Should parents save for kids' college – or their retirement?
Whether to save for retirement or their children's college tuition is a big dilemma for many parents, especially as the recession has shrunk savings, retirement portfolios, and – in many cases – paychecks. But don't shortchange retirement to pay for college, advisers say.
Tony Avelar/The Christian Science Monitor/File
Diane Lim Rogers started thinking about how to pay for college almost as soon as her children were born. She's an economist. It's what she does.
But recent changes in the economy mean that Ms. Rogers won't be able to finance her children's education by borrowing against her retirement savings and home equity, as she had planned. Both were hit hard in the last few years. So she's thinking about doing something that makes investment advisers shudder: pulling money out of retirement accounts to help pay tuition.
It's a dilemma older than the 401(k). Should parents pay for college or save for retirement?
The choice has only gotten harder since the great recession. While the economy has turned south, college costs have continued to mount. Average tuition rose 4.4 percent last year for private colleges; 6.5 percent for public (in-state) schools. Harvard will cross the $50,000 mark for tuition and room and board starting this fall.
Many parents cringe at the idea of saddling children with that much debt, even though their own household income has been falling since 2006. Those with children in high school, like Rogers, are on track to cover only about 11 percent of their children's total college costs (including room and board), according to a recent study by Fidelity Investments.
Put another way: If Americans withdrew every last dollar invested in state 529 savings plans, accounts specially geared toward saving for educational expenses, and divvied the funds up evenly among all US undergraduates last year, the average college student would have been able to pay for only one semester of one year at an in-state public university – or less than two months at a private college. Even with the average federal aid grant, the 2008-09 freshman would have come up short – $21,600 short in the case of a private university (see chart).
No wonder so many parents are tempted to step in: with just a little dip into the retirement account. Education is important and that's what parents do – put their children first, right? But for financial planners, the issue is black and white: Parents should absolutely not pull money out of their retirement funds to pay for their children's education.
"Children can get a loan for college, but that's not something you can get when you retire," says Michael Garner, vice president and financial consultant for Charles Schwab. "You may wind up being financially dependent on them later in life and that's not doing them a favor."
Instead, parents should innovate.
"More and more people are employing creative strategies to bridge the gap [between the cost of college and what their savings will fund]," says Joe Ciccariello, vice president of college planning at Fidelity Investments.
That could include having children work part time, live at home as undergraduates, attend public colleges, or finish in fewer semesters. There are many ways parents and students can start saving.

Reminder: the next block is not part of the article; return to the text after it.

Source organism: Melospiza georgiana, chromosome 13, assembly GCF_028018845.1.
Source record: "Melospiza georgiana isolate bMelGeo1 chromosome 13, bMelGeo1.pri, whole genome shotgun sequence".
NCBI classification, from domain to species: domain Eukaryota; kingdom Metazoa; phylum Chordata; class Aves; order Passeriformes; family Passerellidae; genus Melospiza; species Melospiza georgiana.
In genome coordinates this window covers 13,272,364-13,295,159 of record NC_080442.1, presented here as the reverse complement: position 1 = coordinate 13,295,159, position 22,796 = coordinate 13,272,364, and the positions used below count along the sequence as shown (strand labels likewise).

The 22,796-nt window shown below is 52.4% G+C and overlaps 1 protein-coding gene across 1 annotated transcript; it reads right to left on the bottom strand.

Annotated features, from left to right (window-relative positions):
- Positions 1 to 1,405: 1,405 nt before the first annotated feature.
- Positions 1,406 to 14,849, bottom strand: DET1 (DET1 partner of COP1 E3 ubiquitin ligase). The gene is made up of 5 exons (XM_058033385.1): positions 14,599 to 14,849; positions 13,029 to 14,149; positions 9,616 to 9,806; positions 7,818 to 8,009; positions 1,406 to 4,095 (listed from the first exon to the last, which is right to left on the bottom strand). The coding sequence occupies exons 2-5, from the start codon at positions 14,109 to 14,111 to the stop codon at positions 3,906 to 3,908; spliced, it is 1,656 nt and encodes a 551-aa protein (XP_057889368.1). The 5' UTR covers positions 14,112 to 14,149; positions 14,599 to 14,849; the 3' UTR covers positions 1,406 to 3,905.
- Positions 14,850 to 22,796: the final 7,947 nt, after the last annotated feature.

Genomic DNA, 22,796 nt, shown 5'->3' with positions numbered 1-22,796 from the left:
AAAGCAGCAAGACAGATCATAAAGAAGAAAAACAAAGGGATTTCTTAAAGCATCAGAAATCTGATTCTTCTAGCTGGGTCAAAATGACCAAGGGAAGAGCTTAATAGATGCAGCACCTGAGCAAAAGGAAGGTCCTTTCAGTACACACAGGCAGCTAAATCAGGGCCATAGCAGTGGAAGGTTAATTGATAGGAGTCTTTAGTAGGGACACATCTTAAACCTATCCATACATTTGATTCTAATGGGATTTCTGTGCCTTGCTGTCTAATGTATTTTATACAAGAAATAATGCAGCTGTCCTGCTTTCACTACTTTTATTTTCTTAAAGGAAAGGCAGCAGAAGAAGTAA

But again, financial advisers are adamant: Fund retirement before salting money away for children's college costs. How much families should save for those golden years will vary with income, retirement goals, and the amount of time remaining until retirement. At a minimum, parents should contribute enough to their 401(k) plans that they get the full match their firm offers, says Mr. Garner. But most will need to do more than that.
Once retirement needs are met, parents can set up a college savings plan with what's left over. A 529 plan will be the best option for most people, these advisers say. Its main benefit is that after-tax contributions can be invested and, as long as they are used for a qualified education expense, withdrawn without paying taxes on the earnings.
Another benefit is that the funds can easily be transferred between family members. The maximum contributions are much higher than with other accounts, typically about $250,000 over the life of the account.
But for many families, saving for college remains a hurdle.
"I never felt like I had enough extra to save in a separate college fund," says Rogers. She and her husband make a good income, but they have four children and the expenses just seem to pile up. "Now my daughter is about to graduate from high school and two sources of wealth I was planning to tap into have evaporated."
Another part of Rogers's plan was to live in a state renowned for public higher education. Her daughter, Allie, was recently admitted to the University of Virginia, the second best state college in the United States, says U.S. News and World Report.
Rogers says she can swing Virginia's in-state tuition, but Dartmouth would add roughly $126,000 to her four-year costs. Rogers has another daughter just 16 months younger than Allie and two more children in their early teens.
"The cost difference [between the schools] is easy to quantify, the difference in benefits is much less so," says Rogers. "It's, at best, very fuzzy math. And yet it's something I want Allie to think about … especially the fact that a lot of that debt will be on her."